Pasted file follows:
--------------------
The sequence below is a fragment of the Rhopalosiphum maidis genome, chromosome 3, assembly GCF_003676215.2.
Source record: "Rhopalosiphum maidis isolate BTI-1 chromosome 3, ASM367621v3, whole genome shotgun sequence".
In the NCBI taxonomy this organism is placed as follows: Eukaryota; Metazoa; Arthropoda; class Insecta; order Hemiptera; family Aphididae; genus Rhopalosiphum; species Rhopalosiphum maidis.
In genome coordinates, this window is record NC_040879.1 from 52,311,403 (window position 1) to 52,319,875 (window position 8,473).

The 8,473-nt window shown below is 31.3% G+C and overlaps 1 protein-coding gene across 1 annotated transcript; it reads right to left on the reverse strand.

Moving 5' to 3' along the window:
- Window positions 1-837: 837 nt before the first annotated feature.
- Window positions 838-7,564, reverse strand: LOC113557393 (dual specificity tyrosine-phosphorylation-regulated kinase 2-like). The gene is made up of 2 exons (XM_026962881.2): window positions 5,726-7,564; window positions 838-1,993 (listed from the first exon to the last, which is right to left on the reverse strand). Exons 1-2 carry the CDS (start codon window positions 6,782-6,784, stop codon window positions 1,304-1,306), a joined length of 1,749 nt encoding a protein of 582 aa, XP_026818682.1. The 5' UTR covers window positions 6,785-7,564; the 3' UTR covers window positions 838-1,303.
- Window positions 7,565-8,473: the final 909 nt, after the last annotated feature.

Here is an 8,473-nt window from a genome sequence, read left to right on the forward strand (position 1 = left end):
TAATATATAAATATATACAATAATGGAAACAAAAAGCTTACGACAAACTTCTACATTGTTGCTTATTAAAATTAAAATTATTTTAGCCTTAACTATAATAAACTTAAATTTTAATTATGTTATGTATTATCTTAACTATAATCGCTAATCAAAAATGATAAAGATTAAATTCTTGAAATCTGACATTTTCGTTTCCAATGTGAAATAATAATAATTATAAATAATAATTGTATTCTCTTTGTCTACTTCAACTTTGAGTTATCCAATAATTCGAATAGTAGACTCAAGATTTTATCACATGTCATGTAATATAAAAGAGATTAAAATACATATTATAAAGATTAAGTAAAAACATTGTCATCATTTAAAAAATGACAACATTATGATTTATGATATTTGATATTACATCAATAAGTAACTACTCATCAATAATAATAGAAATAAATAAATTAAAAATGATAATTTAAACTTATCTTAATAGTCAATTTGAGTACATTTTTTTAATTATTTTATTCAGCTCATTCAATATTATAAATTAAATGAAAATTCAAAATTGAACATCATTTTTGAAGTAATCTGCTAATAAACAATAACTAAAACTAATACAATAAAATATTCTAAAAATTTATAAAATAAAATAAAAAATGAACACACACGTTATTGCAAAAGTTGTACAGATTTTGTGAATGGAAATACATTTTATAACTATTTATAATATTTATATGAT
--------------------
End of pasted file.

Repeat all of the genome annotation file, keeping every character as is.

The sequence below is a fragment of the Rhopalosiphum maidis genome, chromosome 3, assembly GCF_003676215.2.
Source record: "Rhopalosiphum maidis isolate BTI-1 chromosome 3, ASM367621v3, whole genome shotgun sequence".
In the NCBI taxonomy this organism is placed as follows: Eukaryota; Metazoa; Arthropoda; class Insecta; order Hemiptera; family Aphididae; genus Rhopalosiphum; species Rhopalosiphum maidis.
In genome coordinates, this window is record NC_040879.1 from 52,311,403 (window position 1) to 52,319,875 (window position 8,473).

The 8,473-nt window shown below is 31.3% G+C and overlaps 1 protein-coding gene across 1 annotated transcript; it reads right to left on the reverse strand.

Moving 5' to 3' along the window:
- Window positions 1-837: 837 nt before the first annotated feature.
- Window positions 838-7,564, reverse strand: LOC113557393 (dual specificity tyrosine-phosphorylation-regulated kinase 2-like). The gene is made up of 2 exons (XM_026962881.2): window positions 5,726-7,564; window positions 838-1,993 (listed from the first exon to the last, which is right to left on the reverse strand). Exons 1-2 carry the CDS (start codon window positions 6,782-6,784, stop codon window positions 1,304-1,306), a joined length of 1,749 nt encoding a protein of 582 aa, XP_026818682.1. The 5' UTR covers window positions 6,785-7,564; the 3' UTR covers window positions 838-1,303.
- Window positions 7,565-8,473: the final 909 nt, after the last annotated feature.

Here is an 8,473-nt window from a genome sequence, read left to right on the forward strand (position 1 = left end):
TAATATATAAATATATACAATAATGGAAACAAAAAGCTTACGACAAACTTCTACATTGTTGCTTATTAAAATTAAAATTATTTTAGCCTTAACTATAATAAACTTAAATTTTAATTATGTTATGTATTATCTTAACTATAATCGCTAATCAAAAATGATAAAGATTAAATTCTTGAAATCTGACATTTTCGTTTCCAATGTGAAATAATAATAATTATAAATAATAATTGTATTCTCTTTGTCTACTTCAACTTTGAGTTATCCAATAATTCGAATAGTAGACTCAAGATTTTATCACATGTCATGTAATATAAAAGAGATTAAAATACATATTATAAAGATTAAGTAAAAACATTGTCATCATTTAAAAAATGACAACATTATGATTTATGATATTTGATATTACATCAATAAGTAACTACTCATCAATAATAATAGAAATAAATAAATTAAAAATGATAATTTAAACTTATCTTAATAGTCAATTTGAGTACATTTTTTTAATTATTTTATTCAGCTCATTCAATATTATAAATTAAATGAAAATTCAAAATTGAACATCATTTTTGAAGTAATCTGCTAATAAACAATAACTAAAACTAATACAATAAAATATTCTAAAAATTTATAAAATAAAATAAAAAATGAACACACACGTTATTGCAAAAGTTGTACAGATTTTGTGAATGGAAATACATTTTATAACTATTTATAATATTTATATGAT